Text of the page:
You don't need to spend thousands of dollars on focus group research to determine what your customers want. Here are some inexpensive ways to dig deep into your customers' psyches-without digging into your own pockets-for invaluable feedback.
Postcards. Less costly to prepare than other direct-mail efforts, postcards can be sent out overnight and never have to overcome the obstacle of getting "opened." This is also a great way to gauge response to limited-time offers, certain services or periodic discounts.
Customer comment cards. An obvious way to find out whether a client is happy after you've completed a project for them is to ask. The easiest way to do this, and keep good records, is to create a written questionnaire that asks pointed questions about what you did well and what you might have done differently. We're not talking about a Census form here. Keep it brief: Was the project completed on time? Was it completed within the agreed upon budget? Was the customer kept abreast of project progress? Would the customer recommend you to others?
Web site surveys. Online questionnaires are a great way to connect with your customers and to conduct online satisfaction surveys and market research. You can also change content and questions quickly and don't have to worry about printing or postage costs. Another great way to generate feedback is to always include your e-mail address on the questionnaire, and invite visitors to e-mail their comments directly to you.
Online forums. You can get a lot of marketing mileage by getting involved in the online forums or electronic bulletin boards offered by major ISPs and sites like Yahoo! Clubs and Usenet.com. These specialized forums attract thousands of users daily, and you can usually find a large audience. Make it a point to visit relevant forums regularly, and when you spot a user question that relates to your expertise, post a helpful reply. Be sure to "lurk" a bit first to find out if users frown on business pitches. If not, make it a point to plug your business's services or products and often you'll find users come to your site ready to buy. If business pitches are seen as spam, just post helpful advice and include your URL in your signature.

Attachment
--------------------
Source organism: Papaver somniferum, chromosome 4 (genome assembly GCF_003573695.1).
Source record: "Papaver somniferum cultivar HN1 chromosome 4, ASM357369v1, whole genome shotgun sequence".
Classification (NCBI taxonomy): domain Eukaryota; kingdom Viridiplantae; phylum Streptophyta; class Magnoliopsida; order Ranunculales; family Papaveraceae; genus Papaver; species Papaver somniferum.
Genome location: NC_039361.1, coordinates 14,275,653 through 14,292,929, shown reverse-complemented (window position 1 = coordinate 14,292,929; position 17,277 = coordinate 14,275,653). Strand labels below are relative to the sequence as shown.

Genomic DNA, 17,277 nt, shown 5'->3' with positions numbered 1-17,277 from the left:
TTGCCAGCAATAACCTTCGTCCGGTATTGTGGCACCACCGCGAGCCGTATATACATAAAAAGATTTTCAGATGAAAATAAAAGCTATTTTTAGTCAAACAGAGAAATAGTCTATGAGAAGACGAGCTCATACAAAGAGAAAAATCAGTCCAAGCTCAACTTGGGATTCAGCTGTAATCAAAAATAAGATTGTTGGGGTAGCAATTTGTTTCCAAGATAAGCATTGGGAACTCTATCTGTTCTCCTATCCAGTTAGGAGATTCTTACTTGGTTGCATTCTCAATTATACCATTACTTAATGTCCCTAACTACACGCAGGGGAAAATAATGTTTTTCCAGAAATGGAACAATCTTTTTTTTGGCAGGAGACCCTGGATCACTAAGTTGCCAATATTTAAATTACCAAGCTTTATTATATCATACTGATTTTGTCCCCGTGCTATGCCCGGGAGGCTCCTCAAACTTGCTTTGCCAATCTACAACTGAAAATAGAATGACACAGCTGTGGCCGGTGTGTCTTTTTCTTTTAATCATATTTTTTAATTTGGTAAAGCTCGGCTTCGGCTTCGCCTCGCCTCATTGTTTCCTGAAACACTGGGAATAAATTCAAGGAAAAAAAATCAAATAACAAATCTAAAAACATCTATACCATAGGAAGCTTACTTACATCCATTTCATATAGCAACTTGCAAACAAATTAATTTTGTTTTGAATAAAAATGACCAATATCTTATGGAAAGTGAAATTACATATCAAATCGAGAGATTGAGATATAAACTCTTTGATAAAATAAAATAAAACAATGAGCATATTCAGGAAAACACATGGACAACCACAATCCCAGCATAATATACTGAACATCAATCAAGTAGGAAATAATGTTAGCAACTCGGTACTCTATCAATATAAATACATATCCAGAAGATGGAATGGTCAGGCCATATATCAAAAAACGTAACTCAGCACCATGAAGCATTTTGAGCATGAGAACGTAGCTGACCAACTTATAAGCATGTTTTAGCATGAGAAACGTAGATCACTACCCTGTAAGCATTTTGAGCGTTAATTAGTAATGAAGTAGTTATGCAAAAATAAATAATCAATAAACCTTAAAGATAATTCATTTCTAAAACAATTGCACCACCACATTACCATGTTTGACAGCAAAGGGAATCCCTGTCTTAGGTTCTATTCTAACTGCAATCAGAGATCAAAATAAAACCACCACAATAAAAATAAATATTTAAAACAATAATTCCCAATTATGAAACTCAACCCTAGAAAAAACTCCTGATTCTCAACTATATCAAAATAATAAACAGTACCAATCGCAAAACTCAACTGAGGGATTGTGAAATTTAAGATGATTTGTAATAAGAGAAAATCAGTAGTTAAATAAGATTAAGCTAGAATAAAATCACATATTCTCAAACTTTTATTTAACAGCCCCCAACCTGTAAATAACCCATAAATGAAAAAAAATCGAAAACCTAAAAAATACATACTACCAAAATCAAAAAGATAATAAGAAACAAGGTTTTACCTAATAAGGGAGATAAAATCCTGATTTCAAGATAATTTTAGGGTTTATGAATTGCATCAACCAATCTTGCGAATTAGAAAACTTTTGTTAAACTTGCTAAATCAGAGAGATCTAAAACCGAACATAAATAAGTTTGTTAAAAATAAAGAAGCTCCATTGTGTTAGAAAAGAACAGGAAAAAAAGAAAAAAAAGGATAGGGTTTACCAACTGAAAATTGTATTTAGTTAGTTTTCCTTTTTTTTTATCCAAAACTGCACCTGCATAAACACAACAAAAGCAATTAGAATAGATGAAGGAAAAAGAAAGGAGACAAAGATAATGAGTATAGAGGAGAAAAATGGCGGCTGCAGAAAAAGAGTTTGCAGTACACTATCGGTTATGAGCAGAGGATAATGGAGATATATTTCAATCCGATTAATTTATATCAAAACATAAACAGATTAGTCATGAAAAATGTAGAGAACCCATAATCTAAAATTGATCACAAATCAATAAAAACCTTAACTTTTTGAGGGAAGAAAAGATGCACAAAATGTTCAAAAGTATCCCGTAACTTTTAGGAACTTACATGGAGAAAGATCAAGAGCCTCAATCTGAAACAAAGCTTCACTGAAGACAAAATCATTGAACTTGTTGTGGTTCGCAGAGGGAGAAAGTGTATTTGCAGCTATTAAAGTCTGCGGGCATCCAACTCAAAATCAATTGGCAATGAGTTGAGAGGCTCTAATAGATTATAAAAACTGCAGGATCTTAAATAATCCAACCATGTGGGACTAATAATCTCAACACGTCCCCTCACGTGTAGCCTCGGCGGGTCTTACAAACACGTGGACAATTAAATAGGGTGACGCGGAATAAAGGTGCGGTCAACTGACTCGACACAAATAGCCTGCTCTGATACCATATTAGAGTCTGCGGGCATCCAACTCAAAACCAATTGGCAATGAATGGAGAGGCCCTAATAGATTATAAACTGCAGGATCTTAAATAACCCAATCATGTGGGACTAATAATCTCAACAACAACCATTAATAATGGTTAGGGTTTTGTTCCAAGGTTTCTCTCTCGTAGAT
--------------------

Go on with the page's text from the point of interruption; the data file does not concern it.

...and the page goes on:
E-mail. If you don't have a Web site or want to double or triple your efforts online, brief, periodic e-mail check-ins are an easy way to ask questions and create a little dialogue with your customers. Prudence is the operative word here. Don't e-mail them every day and don't expect them to read anything too lengthy because you'll only end up deleted.
All these tools will add to your professionalism-especially if you take the comments to heart.